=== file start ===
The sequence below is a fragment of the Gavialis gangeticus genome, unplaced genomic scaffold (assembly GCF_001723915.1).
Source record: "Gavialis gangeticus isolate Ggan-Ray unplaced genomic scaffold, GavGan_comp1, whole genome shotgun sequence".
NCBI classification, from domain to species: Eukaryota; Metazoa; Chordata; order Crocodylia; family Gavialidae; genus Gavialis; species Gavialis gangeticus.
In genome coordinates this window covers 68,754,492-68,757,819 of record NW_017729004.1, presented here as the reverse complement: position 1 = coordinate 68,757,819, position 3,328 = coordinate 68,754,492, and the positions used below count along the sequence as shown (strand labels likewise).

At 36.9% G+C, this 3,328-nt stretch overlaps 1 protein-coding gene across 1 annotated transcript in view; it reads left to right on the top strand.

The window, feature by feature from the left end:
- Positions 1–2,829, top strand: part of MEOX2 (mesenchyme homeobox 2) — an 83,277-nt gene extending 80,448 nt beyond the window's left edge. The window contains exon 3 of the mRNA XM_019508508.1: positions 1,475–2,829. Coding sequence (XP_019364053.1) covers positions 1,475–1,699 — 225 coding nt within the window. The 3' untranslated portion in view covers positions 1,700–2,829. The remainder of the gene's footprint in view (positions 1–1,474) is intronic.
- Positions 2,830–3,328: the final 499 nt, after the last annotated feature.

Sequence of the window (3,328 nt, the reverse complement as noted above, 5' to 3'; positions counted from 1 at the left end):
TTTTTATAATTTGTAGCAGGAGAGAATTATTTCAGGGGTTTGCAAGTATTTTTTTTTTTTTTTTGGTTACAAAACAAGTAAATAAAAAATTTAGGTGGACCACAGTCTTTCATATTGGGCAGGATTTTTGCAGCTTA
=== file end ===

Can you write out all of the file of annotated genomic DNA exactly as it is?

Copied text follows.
The sequence below is a fragment of the Gavialis gangeticus genome, unplaced genomic scaffold (assembly GCF_001723915.1).
Source record: "Gavialis gangeticus isolate Ggan-Ray unplaced genomic scaffold, GavGan_comp1, whole genome shotgun sequence".
NCBI classification, from domain to species: Eukaryota; Metazoa; Chordata; order Crocodylia; family Gavialidae; genus Gavialis; species Gavialis gangeticus.
In genome coordinates this window covers 68,754,492-68,757,819 of record NW_017729004.1, presented here as the reverse complement: position 1 = coordinate 68,757,819, position 3,328 = coordinate 68,754,492, and the positions used below count along the sequence as shown (strand labels likewise).

At 36.9% G+C, this 3,328-nt stretch overlaps 1 protein-coding gene across 1 annotated transcript in view; it reads left to right on the top strand.

The window, feature by feature from the left end:
- Positions 1–2,829, top strand: part of MEOX2 (mesenchyme homeobox 2) — an 83,277-nt gene extending 80,448 nt beyond the window's left edge. The window contains exon 3 of the mRNA XM_019508508.1: positions 1,475–2,829. Coding sequence (XP_019364053.1) covers positions 1,475–1,699 — 225 coding nt within the window. The 3' untranslated portion in view covers positions 1,700–2,829. The remainder of the gene's footprint in view (positions 1–1,474) is intronic.
- Positions 2,830–3,328: the final 499 nt, after the last annotated feature.

Sequence of the window (3,328 nt, the reverse complement as noted above, 5' to 3'; positions counted from 1 at the left end):
TTTTTATAATTTGTAGCAGGAGAGAATTATTTCAGGGGTTTGCAAGTATTTTTTTTTTTTTTTTGGTTACAAAACAAGTAAATAAAAAATTTAGGTGGACCACAGTCTTTCATATTGGGCAGGATTTTTGCAGCTTA